Regardless of the DUT orientation, typical errors are observed such as erroneous sensor data, data communication being disrupted, as well as a complete freeze of all processes causing a forced restart of the system for the three different orientations and different pulse paramaters as shown in Figs. 3–5. Five different frequency ranges can be identified on these plots. In the frequency range 300–500 MHz, mostly communication erros (status and data/link lost) are observed and they are concerning exclusively the magnetometer sensor with status errors indicating a frame or bus errors. In the frequency range around 1 GHz, loss of data, values and status erros are observed, concerning mostly the barometer sensor. Between 2.5 and 3.2 GHz, changes in indicated temperature and pressure values are recorded with the barometer error, while status errors are uncommon and are due to the current sensor. Most of the erroneous values in the 5.5–6.2 GHz and around 7.5 GHz comes from the barometer sensor and presented more in details in Sect. 3.2.2, the rest of these errors are from the current sensor and are discussed in Sect. 3.2.3.

Figure 3Susceptibility tests (Horizontal DUT Orientation) for different pulse parameters.


Figure 4Susceptibility tests (Vertical 1 Orientation) for different pulse parameters.


Figure 5Susceptibility tests (Vertical 2 orientation) for different pulse parameters.


Based on these three plots, the type of pulses has no significant influence on the type of errors: the frequency or the field strength are the two most important parameters. More details regarding the influence of pulse parameters will be presented in the Sect. 3.2.

The orientation also seems to have an influence on the susceptibility. For example, at the 1 GHz range, most errors occurred when the orientation was Horizontal and Vertical 1. The PCB wires and the other components on the board (pull-up resistors, capacitors) between the sensors and the communication ports to the microcontroller were not protected during these experiments and more errors appeared at the DUT orientation with these wires parallel to the electrical field (highest coupling). However, further experiments are required to verify this hypothesis.

Another comparison of the different orientations reveals that even the vulnerable frequencies are similar, some orientations seem to be more vulnerable. In the 6 GHz range, more errors occur for both vertical orientations and those errors are very similar. The footprint of the barometer sensor (sensor which were the most influenced in these frequency ranges) is indicating similarities in the internal geometry with length and width. Further research on the footprint and hardware of these sensors will have to be conducted in order to verify the possible coupling paths.

3.2 Comparison between Pulse and CW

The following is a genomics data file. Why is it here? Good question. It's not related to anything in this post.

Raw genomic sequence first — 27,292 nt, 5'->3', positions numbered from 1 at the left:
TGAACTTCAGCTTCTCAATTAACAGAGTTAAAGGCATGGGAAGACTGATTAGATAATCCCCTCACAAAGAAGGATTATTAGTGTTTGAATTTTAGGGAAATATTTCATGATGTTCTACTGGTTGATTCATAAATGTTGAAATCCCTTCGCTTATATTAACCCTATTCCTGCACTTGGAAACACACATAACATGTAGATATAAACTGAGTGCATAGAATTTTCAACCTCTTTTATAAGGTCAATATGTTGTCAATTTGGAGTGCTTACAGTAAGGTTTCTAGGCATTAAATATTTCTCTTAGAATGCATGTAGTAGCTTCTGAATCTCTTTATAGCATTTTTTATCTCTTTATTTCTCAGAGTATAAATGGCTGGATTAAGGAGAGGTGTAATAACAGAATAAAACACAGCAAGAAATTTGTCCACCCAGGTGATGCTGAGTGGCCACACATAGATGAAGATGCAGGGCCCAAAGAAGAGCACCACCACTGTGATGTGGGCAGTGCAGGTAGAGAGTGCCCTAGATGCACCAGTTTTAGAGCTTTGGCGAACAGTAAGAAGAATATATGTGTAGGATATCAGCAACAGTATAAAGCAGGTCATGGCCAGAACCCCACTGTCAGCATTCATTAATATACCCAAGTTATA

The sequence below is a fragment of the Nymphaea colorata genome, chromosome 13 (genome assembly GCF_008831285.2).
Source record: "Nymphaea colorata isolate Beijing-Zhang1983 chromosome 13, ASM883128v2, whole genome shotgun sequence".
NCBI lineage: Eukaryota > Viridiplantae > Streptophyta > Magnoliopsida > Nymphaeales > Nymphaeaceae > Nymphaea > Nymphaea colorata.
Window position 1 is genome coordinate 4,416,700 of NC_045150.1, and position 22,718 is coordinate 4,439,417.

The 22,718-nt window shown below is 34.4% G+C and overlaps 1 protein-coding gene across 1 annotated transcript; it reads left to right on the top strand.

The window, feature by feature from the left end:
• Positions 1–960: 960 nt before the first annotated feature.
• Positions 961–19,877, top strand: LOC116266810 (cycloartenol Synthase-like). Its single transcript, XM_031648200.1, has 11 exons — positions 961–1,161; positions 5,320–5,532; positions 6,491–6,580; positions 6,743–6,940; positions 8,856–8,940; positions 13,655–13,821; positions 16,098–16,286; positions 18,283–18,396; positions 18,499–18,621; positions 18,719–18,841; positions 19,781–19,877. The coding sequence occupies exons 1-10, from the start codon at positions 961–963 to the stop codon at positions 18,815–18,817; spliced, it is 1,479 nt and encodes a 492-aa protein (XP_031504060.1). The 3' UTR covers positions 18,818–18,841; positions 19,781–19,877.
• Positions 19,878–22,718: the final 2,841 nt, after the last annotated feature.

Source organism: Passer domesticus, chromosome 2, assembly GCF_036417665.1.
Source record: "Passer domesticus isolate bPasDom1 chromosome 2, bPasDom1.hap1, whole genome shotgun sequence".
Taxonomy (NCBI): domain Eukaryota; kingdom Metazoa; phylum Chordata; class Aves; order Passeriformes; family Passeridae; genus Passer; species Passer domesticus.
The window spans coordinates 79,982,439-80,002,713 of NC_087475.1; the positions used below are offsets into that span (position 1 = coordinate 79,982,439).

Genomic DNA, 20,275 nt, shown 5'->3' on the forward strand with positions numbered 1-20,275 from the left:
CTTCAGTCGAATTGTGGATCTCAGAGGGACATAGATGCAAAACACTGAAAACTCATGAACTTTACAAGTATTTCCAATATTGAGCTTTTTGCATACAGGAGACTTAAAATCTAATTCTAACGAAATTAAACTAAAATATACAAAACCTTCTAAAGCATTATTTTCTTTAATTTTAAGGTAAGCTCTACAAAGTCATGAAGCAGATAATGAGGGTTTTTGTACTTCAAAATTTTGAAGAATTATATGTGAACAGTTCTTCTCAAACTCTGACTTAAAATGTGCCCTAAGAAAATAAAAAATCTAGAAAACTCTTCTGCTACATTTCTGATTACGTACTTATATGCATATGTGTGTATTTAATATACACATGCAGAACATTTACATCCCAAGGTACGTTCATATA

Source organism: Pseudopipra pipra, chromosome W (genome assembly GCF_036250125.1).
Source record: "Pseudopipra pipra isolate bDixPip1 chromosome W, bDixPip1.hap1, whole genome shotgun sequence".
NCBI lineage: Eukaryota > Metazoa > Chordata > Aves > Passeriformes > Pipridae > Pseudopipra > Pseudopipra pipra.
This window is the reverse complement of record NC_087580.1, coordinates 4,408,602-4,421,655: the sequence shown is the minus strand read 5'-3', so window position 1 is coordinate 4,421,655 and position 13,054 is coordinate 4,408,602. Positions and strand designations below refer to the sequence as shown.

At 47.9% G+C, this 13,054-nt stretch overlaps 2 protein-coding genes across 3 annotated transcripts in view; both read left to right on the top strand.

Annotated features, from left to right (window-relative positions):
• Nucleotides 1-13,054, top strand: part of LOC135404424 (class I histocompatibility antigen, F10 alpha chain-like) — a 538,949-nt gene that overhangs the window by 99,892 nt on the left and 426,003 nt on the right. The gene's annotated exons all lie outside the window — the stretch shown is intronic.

The next section of the research was concerned with the comparison between CW and pulse signals. A summary of the main errors observed during the measurements is shown in Table 1 and compared with the results with CW signals presented in the EMC Paper (Cesbron Lavau et al., 2021).

As shown in the table above, there were significant differences between pulse modulated and continuous-wave signals: errors leading to a crash or status errors required a higher power level threshold using pulse modulated signals and the results indicate that the pulse length had a higher influence than the pulse period. Regarding erroneous sensor data, CW signals lead to higher data variations whereas more errors appeared with PM signals and the modulation was also noticeable in the sensor data variations. Finally, while there was no observed influence on the current sensor with CW signals, erroneous values and status errors were measured at some frequencies using pulse modulated signals.

3.2.1 Magnetometer

During this study, no significant differences in effects have been observed between the pulse and the CW measurements. The analysis of log files is not bringing more information on the crashes, except that the status errors are indicating either a frame or a bus error. A more detailed analysis would require monitoring of the I2C ports (both Serial Data Line (SDA) and Serial Clock Line (SCL)) in order to observe the timing diagram and detect protocol issues if any were to occur.

3.2.2 Barometer

Regarding the barometer sensor, the raw measured temperature and pressure were influenced by the different signal parameters: CW or pulse and comparing the next plots are showing the behavior of the measured temperature in the range 5.9 to 6 GHz with a field strength of 400 V m−1. The measurement methodology was described in Sect. 2.1 and the blue parts represent the RF exposure during two seconds.

From the graphs in Fig. 6, it can be seen that there are only erroneous values during exposure. What stands out in the plots is that a startup peak appears in all cases, there is only a different order of magnitude with CW signals: a variation of around 20 C. From the chart, it can be seen that the pulse parameters (width or repetition rate) have different influences on the recovery and the peak of the indicated temperature: a shorter pulse width (for example with 1 µs) is leading to a narrower peak and a higher pulse repetition rate (for example 10 kHz) led to a similar behavior to CW qualitatively, not quantitatively. It also indicates that the recovery of the indicated temperature is better for smaller duty cycle or also shorter pulses. Moreover, the relationship between the pulse width and pulse repetition rate (PRR) on recovery shows that for higher PRR the pulse width becomes less important. The analysis of the data registers is also showing that no status errors were recorded, meaning that these changing sensor values could remain undetected by the user. Further research with different time scales by increasing the RF exposure should be undertaken to investigate the recovery of the indicated sensor data.